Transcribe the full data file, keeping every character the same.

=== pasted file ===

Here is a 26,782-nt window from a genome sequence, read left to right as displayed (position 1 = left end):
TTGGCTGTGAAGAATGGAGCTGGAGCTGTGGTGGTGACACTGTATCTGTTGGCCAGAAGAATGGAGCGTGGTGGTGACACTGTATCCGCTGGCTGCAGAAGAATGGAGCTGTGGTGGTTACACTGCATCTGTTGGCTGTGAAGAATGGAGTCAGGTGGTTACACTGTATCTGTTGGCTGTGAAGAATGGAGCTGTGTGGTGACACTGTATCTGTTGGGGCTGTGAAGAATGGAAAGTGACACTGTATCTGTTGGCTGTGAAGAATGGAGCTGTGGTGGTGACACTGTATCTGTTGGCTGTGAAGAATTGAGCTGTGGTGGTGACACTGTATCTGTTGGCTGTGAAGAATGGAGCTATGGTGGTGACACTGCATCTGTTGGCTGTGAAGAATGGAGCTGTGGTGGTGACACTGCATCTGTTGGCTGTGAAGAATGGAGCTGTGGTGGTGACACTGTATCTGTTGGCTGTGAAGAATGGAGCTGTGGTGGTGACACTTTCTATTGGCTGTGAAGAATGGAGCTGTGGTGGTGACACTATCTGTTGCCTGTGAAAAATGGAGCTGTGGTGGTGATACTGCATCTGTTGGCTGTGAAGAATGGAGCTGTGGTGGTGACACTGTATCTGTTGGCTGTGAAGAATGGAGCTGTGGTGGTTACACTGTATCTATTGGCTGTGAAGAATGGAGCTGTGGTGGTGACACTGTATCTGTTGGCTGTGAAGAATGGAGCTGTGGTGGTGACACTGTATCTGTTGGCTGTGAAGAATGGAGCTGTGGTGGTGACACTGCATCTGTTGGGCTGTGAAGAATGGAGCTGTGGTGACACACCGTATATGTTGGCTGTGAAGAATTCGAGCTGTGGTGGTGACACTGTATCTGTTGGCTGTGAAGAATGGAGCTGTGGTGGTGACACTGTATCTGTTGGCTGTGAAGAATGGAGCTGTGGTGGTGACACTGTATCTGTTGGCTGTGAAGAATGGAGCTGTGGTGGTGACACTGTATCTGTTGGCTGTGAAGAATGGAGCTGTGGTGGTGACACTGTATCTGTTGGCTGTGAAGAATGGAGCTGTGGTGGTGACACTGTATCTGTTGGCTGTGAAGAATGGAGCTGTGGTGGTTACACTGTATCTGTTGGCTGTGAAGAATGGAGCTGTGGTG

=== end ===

Here is a 26,782-nt window from a genome sequence, read left to right as displayed (position 1 = left end):
TTGGCTGTGAAGAATGGAGCTGGAGCTGTGGTGGTGACACTGTATCTGTTGGCCAGAAGAATGGAGCGTGGTGGTGACACTGTATCCGCTGGCTGCAGAAGAATGGAGCTGTGGTGGTTACACTGCATCTGTTGGCTGTGAAGAATGGAGTCAGGTGGTTACACTGTATCTGTTGGCTGTGAAGAATGGAGCTGTGTGGTGACACTGTATCTGTTGGGGCTGTGAAGAATGGAAAGTGACACTGTATCTGTTGGCTGTGAAGAATGGAGCTGTGGTGGTGACACTGTATCTGTTGGCTGTGAAGAATTGAGCTGTGGTGGTGACACTGTATCTGTTGGCTGTGAAGAATGGAGCTATGGTGGTGACACTGCATCTGTTGGCTGTGAAGAATGGAGCTGTGGTGGTGACACTGCATCTGTTGGCTGTGAAGAATGGAGCTGTGGTGGTGACACTGTATCTGTTGGCTGTGAAGAATGGAGCTGTGGTGGTGACACTTTCTATTGGCTGTGAAGAATGGAGCTGTGGTGGTGACACTATCTGTTGCCTGTGAAAAATGGAGCTGTGGTGGTGATACTGCATCTGTTGGCTGTGAAGAATGGAGCTGTGGTGGTGACACTGTATCTGTTGGCTGTGAAGAATGGAGCTGTGGTGGTTACACTGTATCTATTGGCTGTGAAGAATGGAGCTGTGGTGGTGACACTGTATCTGTTGGCTGTGAAGAATGGAGCTGTGGTGGTGACACTGTATCTGTTGGCTGTGAAGAATGGAGCTGTGGTGGTGACACTGCATCTGTTGGGCTGTGAAGAATGGAGCTGTGGTGACACACCGTATATGTTGGCTGTGAAGAATTCGAGCTGTGGTGGTGACACTGTATCTGTTGGCTGTGAAGAATGGAGCTGTGGTGGTGACACTGTATCTGTTGGCTGTGAAGAATGGAGCTGTGGTGGTGACACTGTATCTGTTGGCTGTGAAGAATGGAGCTGTGGTGGTGACACTGTATCTGTTGGCTGTGAAGAATGGAGCTGTGGTGGTGACACTGTATCTGTTGGCTGTGAAGAATGGAGCTGTGGTGGTGACACTGTATCTGTTGGCTGTGAAGAATGGAGCTGTGGTGGTTACACTGTATCTGTTGGCTGTGAAGAATGGAGCTGTGGTG